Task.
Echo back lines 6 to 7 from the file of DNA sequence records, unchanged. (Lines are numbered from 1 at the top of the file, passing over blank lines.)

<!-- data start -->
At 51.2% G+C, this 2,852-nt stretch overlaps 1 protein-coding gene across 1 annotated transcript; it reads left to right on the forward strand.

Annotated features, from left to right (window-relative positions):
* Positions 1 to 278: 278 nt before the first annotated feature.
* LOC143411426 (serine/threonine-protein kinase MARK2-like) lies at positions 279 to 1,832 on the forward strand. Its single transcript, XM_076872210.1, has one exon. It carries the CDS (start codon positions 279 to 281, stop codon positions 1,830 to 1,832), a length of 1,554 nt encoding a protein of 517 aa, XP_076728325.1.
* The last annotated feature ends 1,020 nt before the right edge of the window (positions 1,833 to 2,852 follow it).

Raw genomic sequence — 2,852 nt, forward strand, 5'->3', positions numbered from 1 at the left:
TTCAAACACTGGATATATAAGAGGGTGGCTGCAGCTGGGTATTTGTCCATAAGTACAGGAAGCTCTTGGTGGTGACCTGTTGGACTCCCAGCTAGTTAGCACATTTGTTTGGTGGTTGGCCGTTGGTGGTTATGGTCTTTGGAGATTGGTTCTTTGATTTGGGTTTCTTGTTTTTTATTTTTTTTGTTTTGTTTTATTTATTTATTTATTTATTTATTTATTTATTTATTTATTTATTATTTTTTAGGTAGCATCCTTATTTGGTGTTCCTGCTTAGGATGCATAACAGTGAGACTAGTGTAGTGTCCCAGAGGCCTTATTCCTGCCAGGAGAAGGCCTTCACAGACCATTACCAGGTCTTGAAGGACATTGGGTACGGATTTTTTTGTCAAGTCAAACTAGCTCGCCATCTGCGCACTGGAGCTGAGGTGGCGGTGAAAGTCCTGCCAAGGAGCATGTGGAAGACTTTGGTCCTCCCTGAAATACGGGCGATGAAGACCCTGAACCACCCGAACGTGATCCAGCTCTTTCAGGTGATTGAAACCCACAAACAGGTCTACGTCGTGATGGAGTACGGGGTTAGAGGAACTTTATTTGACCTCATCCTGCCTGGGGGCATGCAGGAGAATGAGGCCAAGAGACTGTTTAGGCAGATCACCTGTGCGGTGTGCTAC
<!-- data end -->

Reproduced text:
Raw genomic sequence — 2,852 nt, forward strand, 5'->3', positions numbered from 1 at the left:
TTCAAACACTGGATATATAAGAGGGTGGCTGCAGCTGGGTATTTGTCCATAAGTACAGGAAGCTCTTGGTGGTGACCTGTTGGACTCCCAGCTAGTTAGCACATTTGTTTGGTGGTTGGCCGTTGGTGGTTATGGTCTTTGGAGATTGGTTCTTTGATTTGGGTTTCTTGTTTTTTATTTTTTTTGTTTTGTTTTATTTATTTATTTATTTATTTATTTATTTATTTATTTATTTATTATTTTTTAGGTAGCATCCTTATTTGGTGTTCCTGCTTAGGATGCATAACAGTGAGACTAGTGTAGTGTCCCAGAGGCCTTATTCCTGCCAGGAGAAGGCCTTCACAGACCATTACCAGGTCTTGAAGGACATTGGGTACGGATTTTTTTGTCAAGTCAAACTAGCTCGCCATCTGCGCACTGGAGCTGAGGTGGCGGTGAAAGTCCTGCCAAGGAGCATGTGGAAGACTTTGGTCCTCCCTGAAATACGGGCGATGAAGACCCTGAACCACCCGAACGTGATCCAGCTCTTTCAGGTGATTGAAACCCACAAACAGGTCTACGTCGTGATGGAGTACGGGGTTAGAGGAACTTTATTTGACCTCATCCTGCCTGGGGGCATGCAGGAGAATGAGGCCAAGAGACTGTTTAGGCAGATCACCTGTGCGGTGTGCTAC